As the episodes progress, the innate unpredictability of human beings becomes more and more evident. Human beings will reject any rules, even if they are beneficial. In a split second, we will transform the glass walls of an overpriced retreat center into the oppressive bars of a prison. And, given the right circumstances, even the most gentle people can become violent.

The Language of Nine Perfect Strangers

In Nine Perfect Strangers, language is used in very intentional and specific ways, by both the guests and staff.

For example, there is the wellness jargon, such as the repeated use of the word “transformation” and terms like “forest bathing” (also known as “sitting in the woods”). The word “well” is also frequently uttered. In Episode 1, Masha tells Frances, “We’re gonna get you well.” But what does that really mean? And can any therapist or self-proclaimed healer promise wellness to another human being?

When guests have their luggage searched or temporarily confiscated, the word “contraband” gets thrown around. The guests immediately feel they are being treated like prisoners, even though they (most likely) paid thousands of dollars to come to Tranquillum House. They simply have no other frame of reference for someone else looking through or temporarily holding their belongings.

Then, there is psychologically defensive language, such as Zoe’s language regarding her brother’s death. At the beginning of Episode 2 (“The Critical Path”), Zoe tells Frances that her twin brother Zach passed away three years ago. But she doesn’t say he died. Instead, she repeatedly says he “stopped living.” It’s a defensive attempt to protect herself from the reality of his death.

But I wonder if this defensive language is, in a sense, reinforcing her panic attacks, because she is panicking about something that has already occurred. It’s another manifestation of unprocessed loss, and it lives in both her body and in her speech, trying to call itself to her attention as she continues to run away from it, both literally and psychologically.

Communication

In addition to language, another interesting aspect of Nine Perfect Strangers is the way its characters communicate, both alone and with others.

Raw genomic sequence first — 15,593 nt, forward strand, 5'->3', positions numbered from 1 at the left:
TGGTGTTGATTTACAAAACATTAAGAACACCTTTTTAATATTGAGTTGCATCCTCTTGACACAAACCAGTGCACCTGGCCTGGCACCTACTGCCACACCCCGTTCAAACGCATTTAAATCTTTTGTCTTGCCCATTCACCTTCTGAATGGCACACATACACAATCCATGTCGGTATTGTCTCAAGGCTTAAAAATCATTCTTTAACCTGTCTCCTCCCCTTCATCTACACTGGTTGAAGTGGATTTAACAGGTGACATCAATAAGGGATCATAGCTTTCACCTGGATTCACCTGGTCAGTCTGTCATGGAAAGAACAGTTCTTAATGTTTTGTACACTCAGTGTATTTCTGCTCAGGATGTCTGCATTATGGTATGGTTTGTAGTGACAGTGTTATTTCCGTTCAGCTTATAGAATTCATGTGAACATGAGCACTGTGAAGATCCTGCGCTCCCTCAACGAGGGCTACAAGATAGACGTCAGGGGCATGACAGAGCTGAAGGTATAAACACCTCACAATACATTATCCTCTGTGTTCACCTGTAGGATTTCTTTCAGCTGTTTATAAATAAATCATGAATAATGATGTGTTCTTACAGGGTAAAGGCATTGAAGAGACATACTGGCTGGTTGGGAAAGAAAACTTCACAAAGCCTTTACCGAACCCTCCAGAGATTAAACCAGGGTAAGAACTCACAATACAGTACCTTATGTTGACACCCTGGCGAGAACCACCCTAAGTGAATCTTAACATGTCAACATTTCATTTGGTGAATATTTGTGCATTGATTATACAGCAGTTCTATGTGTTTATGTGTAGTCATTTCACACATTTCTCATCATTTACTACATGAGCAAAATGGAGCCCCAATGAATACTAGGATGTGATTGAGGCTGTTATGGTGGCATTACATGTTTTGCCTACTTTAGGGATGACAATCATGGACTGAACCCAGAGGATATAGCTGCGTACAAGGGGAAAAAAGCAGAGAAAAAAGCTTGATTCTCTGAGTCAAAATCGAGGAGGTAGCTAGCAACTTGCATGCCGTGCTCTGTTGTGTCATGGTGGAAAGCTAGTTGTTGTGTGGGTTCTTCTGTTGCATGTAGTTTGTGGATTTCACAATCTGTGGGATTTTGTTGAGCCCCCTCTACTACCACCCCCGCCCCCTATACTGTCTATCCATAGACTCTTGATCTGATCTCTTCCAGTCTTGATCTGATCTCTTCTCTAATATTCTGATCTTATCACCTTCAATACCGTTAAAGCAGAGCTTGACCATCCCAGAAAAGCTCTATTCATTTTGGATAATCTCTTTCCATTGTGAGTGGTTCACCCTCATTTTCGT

In Episode 1, Carmel sits in the forest and tells herself, “You shall be new again. You shall be who you came here to be. Yes. Get a grip, Carmel.” Carmel communicates her wishes and desires aloud as if affirming them will make them so. We see how effective these affirmations are in Episode 3, when she lunges at Lars’s throat across the breakfast table.

Carmel sits in the woods with her eyes closed, as if meditating, in the Hulu series Nine Perfect Strangers.

Masha’s communication with guests is also interesting because she bounces back and forth between empathy and pushiness. This is most evident in her one-on-ones with guests, especially with Jessica. She comments on Jessica’s obvious nervousness and fear during their meeting, but when Jessica admits she isn’t sure about what she wants, Masha tells her that this is, in fact, what she needs. This is not a therapeutic interaction. Ignoring someone’s stated confusion or ambivalence and steamrolling them in the name of “wellness” is, to put it mildly, manipulative.

One scene that did resemble therapy took place in Episode 3 when the group of women sit together in the hot spring. Delilah tells the group that feelings often bubble up in the hot spring and asks if anyone has had any feelings come up. Carmel begins by saying that she is starting to feel like herself again, after not feeling like herself all day. Delilah asks her to elaborate.

Carmel: I’ve been snapping at people. And, well, Jessica told me to f*ck off, so I suspect I did something to her, too. Did I?

Jessica: You dismissed me, I told you. You’ve been judging me about being a cheerleader, and Instagram. You said, ‘It’s not real if I don’t post it.’

Delilah: And that hit a nerve?

Jessica: Yeah ‘cause it’s true. I check it first thing in the morning. To make sure people think I’m pretty. It’s pathetic.

Carmel: Do you really not think that you’re pretty? How?

Then, Jessica launches into a list of all the things that she perceives as being “wrong” with her body. The reason I highlight this interaction is because it doesn’t devolve into a fight or a blame game. Rather than Carmel being chastised for making a snide remark or Jessica portraying herself as the victim, Delilah’s intercession deepens the interaction and opens up more intimacy between the group members. Thus far, this is one of the only scenes I consider to be genuinely reminiscent of therapy.